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Lord Chelmsford Said .Buller is ‘one of the finest soldiers of the century’, so modest and reticent –that it was difficult to say for what individual deed he had got the Victoria Cross as he had been doing acts worthy of it all along the line
 
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 repairing of the recovered colours

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1 btn colours



Posts : 3
Join date : 2011-12-10

repairing of the recovered colours Empty
PostSubject: repairing of the recovered colours   repairing of the recovered colours EmptySat Dec 10, 2011 11:43 pm

Hi,

Doing some research within the family many years ago it came to light that there was a story that my maternal grandmother and her mother repaired the colours that were recovered after the battle of Isandlwana. Her maiden name was Field.

As a result of her efforts - she was 6 or 7 at the time - the regiment had a collection and gave her an emerald brooch in the shape of a welsh dragon. It was also reported in the press at the time and I saw a cutting that described the event.

However, over the course of many years and the passing away of my grandmother I cannot confirm the above and I do not know the whereabouts of the brooch. Her father was related I think to Lt Col Paulline but this is where it gets hazy.

Could anyone help flesh this out with any information, or add to/correct etc.

Regards

Matthew
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tasker224

tasker224

Posts : 2102
Join date : 2010-07-30
Age : 53
Location : North London

repairing of the recovered colours Empty
PostSubject: Re: repairing of the recovered colours   repairing of the recovered colours EmptySun Dec 11, 2011 1:34 pm

Hi Matt
and welcome to the forum. a lovely story about your ancestor. i am not sure if any memebers wil be able to find the brooch for you but you will find out a lot by reading around the conflict.
a few points to start with.
the Queen's colours, not the regimental colours were subsequently recovered from the Mzinyathi river, weeks if not months after iSandlwana. (the regimental colours were left back at Helpmekaar).
can you tell us a bit more detail about the story of your ancestor? do you have the script from the story in the press, or are you able to post up the cutting?
Cheers
Tasker
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1 btn colours



Posts : 3
Join date : 2011-12-10

repairing of the recovered colours Empty
PostSubject: Re: repairing of the recovered colours   repairing of the recovered colours EmptySun Dec 11, 2011 2:09 pm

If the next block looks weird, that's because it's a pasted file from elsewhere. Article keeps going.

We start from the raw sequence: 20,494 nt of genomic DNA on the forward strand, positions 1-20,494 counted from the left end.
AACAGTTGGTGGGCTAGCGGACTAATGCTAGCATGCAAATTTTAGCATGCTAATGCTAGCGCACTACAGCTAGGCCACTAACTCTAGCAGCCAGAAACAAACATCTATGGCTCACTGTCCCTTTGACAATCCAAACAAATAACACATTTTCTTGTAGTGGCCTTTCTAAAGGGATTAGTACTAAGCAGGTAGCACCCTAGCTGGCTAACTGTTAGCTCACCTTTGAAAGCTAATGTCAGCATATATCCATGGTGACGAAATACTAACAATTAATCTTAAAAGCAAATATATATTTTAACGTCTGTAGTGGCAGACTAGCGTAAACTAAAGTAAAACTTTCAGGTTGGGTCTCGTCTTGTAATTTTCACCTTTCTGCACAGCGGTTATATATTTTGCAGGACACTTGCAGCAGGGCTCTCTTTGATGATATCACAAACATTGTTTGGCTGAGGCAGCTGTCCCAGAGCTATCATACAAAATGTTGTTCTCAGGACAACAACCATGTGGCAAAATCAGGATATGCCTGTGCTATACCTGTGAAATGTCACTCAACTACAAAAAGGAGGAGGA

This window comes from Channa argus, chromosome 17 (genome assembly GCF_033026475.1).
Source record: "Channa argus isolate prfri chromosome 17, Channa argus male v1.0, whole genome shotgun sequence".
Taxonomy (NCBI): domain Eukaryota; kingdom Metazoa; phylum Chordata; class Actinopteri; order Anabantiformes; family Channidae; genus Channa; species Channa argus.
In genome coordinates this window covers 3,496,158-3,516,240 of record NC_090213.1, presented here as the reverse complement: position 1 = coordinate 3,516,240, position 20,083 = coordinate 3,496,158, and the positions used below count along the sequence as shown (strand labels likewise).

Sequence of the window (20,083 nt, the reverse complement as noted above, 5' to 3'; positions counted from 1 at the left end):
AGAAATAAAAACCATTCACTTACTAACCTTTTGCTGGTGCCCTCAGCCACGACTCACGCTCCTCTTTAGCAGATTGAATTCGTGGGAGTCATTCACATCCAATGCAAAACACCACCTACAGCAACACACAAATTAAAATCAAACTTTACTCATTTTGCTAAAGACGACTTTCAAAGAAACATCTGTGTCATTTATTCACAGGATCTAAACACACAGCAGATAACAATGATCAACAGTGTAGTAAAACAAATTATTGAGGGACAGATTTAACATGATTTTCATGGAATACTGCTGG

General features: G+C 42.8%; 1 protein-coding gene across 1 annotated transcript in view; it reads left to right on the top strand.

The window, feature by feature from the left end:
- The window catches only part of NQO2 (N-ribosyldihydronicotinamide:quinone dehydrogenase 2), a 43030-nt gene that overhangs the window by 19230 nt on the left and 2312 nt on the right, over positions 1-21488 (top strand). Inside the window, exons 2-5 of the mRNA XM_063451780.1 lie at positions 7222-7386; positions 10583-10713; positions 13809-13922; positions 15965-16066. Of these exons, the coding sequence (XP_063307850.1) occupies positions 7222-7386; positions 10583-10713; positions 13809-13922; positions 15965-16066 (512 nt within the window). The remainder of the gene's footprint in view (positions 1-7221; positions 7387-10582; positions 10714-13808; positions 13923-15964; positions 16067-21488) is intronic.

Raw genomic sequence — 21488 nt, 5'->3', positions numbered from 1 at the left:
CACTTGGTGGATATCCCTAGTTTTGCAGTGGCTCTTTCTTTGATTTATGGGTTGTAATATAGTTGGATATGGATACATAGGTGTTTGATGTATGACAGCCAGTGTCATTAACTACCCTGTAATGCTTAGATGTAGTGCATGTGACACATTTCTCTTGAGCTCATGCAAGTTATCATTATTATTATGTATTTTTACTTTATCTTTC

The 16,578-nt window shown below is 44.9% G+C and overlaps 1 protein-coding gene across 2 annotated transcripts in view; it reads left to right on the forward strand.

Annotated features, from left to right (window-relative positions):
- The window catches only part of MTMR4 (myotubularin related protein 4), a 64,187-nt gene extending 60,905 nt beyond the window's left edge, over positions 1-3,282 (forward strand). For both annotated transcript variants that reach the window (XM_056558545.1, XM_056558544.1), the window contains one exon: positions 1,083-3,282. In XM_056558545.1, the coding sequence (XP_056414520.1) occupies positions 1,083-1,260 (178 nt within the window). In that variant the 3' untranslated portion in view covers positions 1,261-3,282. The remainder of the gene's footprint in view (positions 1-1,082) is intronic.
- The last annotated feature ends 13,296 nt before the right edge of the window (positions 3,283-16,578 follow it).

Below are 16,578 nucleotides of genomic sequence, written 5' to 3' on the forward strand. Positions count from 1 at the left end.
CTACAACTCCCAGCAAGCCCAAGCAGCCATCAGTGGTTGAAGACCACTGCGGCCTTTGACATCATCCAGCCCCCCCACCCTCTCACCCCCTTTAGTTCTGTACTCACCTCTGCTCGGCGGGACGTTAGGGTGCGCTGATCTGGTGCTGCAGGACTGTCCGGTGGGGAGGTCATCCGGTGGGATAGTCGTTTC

Tasker224

Thanks for the reply, and for the information about which of the colours were recovered. As you rightly say I have a lot of reading to do around the subject and I am sure this site will really help.

I will report back if I find any more information out, my sister is also on the case so between everyone, more might come to light.

Regards

Matthew
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1879graves

1879graves

Posts : 3038
Join date : 2009-03-03
Location : Devon

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PostSubject: Re: repairing of the recovered colours   repairing of the recovered colours EmptySun Dec 11, 2011 2:45 pm

Hi All

The following comes from The Graphic (London, England), Saturday, August 28, 1880; Issue 561.

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http://zuluwar1879.tribalpages.com
littlehand

littlehand

Posts : 7086
Join date : 2009-04-24
Age : 51
Location : Down South.

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PostSubject: Re: repairing of the recovered colours   repairing of the recovered colours EmptyMon Dec 12, 2011 3:20 pm

Extract from Colonel Richard Thomas Glyn. By Brian Best


After several delays, the Second Invasion got underway on 31st May when Glyn led his brigade across the border. Within a day, Chelmsford was further devastated by the news that Louis Napoleon, the Prince Imperial, had been killed while on a patrol led by Capt. J.B. Carey. A Field Court Martial was convened and Colonel Glyn was appointed President. The court listened to the evidence regarding the culpability of Carey and found him guilty but did not publish its’ findings, preferring to refer the matter to Horse Guards. Carey was sent home to face the music.